Lost a small client today - temporarily.
Before calling us, my contact agreed to give the janitorial work (several hours, one night per week) to her sister, who's just starting a janitorial service. I took a moment to run through some of the dangers - tax liability, safety, regulatory - she's likely taking on.
1) She has no compelling evidence that her sister is a real business, not just a thinly disguised employee - sister has no other clients, no significant advertising to the business community, no business phone, no significant investment in equipment; maybe not even a business checking account. Come audit time, should the IRS, or the State Department of Revenue, or the unemployment folks, find sister to be, in reality, an employee, my contact's firm will owe taxes, penalties and interest - and each of those entities reports to the others, for more taxes, penalties and interest.
2) Sister likely has no worker's comp insurance. In Arizona, a sole proprietor with no employees is not required to carry it, so many do not. If the sister slips on her wet floor and injures herself, one can predict both a legal and a family altercation.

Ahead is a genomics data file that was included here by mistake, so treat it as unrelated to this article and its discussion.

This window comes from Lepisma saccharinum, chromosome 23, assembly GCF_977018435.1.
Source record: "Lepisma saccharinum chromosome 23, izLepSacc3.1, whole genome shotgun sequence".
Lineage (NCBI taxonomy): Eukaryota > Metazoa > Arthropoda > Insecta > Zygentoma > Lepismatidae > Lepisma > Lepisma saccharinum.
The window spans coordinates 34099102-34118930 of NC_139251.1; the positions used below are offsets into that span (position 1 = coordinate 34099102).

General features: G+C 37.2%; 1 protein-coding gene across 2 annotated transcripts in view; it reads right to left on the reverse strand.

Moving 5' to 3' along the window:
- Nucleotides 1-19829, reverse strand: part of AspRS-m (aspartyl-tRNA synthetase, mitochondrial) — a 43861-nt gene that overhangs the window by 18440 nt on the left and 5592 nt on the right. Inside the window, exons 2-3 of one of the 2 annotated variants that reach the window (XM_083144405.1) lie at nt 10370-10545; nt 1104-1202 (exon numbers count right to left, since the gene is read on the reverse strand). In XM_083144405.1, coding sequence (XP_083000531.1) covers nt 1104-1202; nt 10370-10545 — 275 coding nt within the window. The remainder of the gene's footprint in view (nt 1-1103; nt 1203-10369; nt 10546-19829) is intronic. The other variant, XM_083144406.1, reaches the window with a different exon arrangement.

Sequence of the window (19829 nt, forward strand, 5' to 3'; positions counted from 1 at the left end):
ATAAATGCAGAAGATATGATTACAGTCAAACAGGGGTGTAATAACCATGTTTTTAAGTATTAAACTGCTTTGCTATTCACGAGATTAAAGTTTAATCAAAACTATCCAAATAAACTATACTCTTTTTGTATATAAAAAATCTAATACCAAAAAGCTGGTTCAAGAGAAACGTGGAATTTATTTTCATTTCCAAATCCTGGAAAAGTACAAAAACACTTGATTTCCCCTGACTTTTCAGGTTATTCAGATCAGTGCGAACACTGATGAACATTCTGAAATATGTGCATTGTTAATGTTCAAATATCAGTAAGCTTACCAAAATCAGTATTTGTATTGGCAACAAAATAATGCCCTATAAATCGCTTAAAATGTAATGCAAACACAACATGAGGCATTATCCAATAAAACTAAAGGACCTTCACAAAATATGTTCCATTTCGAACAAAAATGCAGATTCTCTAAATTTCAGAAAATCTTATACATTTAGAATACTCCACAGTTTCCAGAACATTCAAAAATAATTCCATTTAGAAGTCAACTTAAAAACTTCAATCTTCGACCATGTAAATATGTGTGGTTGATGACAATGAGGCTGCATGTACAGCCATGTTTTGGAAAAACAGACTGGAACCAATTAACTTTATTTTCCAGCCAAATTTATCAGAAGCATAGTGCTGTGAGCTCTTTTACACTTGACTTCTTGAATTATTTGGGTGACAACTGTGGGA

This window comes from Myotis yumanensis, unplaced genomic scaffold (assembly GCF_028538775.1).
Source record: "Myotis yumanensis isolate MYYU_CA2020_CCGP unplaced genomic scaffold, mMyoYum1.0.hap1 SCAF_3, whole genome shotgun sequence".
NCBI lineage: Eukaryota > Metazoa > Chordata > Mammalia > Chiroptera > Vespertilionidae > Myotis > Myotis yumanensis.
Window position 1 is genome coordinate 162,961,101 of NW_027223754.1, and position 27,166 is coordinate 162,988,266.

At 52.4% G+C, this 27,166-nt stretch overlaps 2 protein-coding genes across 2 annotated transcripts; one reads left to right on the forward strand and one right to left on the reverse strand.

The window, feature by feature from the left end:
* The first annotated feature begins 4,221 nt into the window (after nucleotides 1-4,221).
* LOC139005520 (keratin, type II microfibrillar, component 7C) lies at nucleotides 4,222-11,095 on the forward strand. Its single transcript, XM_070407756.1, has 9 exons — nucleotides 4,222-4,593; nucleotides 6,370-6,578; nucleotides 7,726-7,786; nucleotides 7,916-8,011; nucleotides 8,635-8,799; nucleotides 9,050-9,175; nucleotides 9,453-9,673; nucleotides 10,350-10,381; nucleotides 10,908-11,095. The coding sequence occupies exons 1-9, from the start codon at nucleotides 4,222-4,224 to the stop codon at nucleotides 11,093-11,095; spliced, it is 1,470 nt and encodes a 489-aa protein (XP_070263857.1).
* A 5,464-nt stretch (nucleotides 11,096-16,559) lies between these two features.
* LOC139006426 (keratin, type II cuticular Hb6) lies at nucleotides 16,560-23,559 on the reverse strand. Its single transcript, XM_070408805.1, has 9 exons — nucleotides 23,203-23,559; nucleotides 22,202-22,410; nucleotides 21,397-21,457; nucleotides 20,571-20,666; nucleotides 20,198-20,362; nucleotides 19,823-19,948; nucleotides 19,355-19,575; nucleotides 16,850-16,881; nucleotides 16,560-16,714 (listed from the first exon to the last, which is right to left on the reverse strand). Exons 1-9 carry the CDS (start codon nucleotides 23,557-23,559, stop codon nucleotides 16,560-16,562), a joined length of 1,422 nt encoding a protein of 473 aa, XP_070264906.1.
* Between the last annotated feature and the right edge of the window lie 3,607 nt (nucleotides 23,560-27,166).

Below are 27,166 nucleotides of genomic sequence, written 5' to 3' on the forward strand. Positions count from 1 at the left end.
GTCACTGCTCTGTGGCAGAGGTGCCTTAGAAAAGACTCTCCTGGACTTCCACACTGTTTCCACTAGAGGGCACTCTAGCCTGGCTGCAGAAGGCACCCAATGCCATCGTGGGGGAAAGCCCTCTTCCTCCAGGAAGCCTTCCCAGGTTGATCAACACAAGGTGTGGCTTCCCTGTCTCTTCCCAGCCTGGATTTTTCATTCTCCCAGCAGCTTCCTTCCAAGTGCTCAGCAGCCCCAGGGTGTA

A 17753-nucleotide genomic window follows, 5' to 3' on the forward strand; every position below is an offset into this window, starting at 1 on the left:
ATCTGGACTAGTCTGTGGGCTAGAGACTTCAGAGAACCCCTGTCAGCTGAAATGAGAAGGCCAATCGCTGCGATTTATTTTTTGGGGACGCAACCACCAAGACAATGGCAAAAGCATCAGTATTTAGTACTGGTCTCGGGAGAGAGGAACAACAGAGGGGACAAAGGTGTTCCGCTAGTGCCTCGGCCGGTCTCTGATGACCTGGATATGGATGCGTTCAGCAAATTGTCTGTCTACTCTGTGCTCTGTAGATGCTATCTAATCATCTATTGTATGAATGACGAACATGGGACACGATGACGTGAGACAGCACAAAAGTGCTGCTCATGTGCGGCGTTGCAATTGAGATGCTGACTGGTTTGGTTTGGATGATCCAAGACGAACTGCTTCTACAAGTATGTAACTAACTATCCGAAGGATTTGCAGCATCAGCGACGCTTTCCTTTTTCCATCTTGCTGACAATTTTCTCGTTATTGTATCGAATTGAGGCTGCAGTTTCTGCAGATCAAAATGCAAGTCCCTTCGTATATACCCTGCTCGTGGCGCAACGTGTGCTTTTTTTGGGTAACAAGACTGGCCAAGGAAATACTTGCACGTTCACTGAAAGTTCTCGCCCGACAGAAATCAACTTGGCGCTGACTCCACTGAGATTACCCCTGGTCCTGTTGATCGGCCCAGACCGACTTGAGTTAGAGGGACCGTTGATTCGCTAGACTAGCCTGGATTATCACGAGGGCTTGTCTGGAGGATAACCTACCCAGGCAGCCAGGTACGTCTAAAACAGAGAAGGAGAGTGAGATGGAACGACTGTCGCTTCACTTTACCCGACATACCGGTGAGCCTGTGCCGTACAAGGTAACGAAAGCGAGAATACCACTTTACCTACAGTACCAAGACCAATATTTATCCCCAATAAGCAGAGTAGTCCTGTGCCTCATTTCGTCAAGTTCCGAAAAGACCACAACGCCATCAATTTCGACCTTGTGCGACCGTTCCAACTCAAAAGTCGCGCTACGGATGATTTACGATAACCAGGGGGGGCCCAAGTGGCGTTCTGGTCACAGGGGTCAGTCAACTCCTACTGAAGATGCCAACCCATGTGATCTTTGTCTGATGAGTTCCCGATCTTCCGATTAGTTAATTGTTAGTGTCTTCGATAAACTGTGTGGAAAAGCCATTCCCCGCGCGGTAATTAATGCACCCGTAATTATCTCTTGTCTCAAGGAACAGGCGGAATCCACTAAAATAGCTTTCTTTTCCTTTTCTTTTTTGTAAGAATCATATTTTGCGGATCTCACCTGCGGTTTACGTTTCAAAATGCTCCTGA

3) Sister is untrained and unsupervised, with no back-up; has no idea how to avoid streaking the ceramic floors; has no health and Indoor Air Quality program, or likely knows that anything like that exists. Not to mention touch point sanitation.
I'd forgotten to mention OSHA. When I returned the office keys, and picked up our MSDS book, I did so. My contact had assumed that her sister "has all that stuff" - but the book really needs to be in the place where the janitorial work takes place, and the chemicals are used, and the contact's employees work. Thus my contact's firm is out of compliance with OSHA.
Bet a beer I have her back within the month.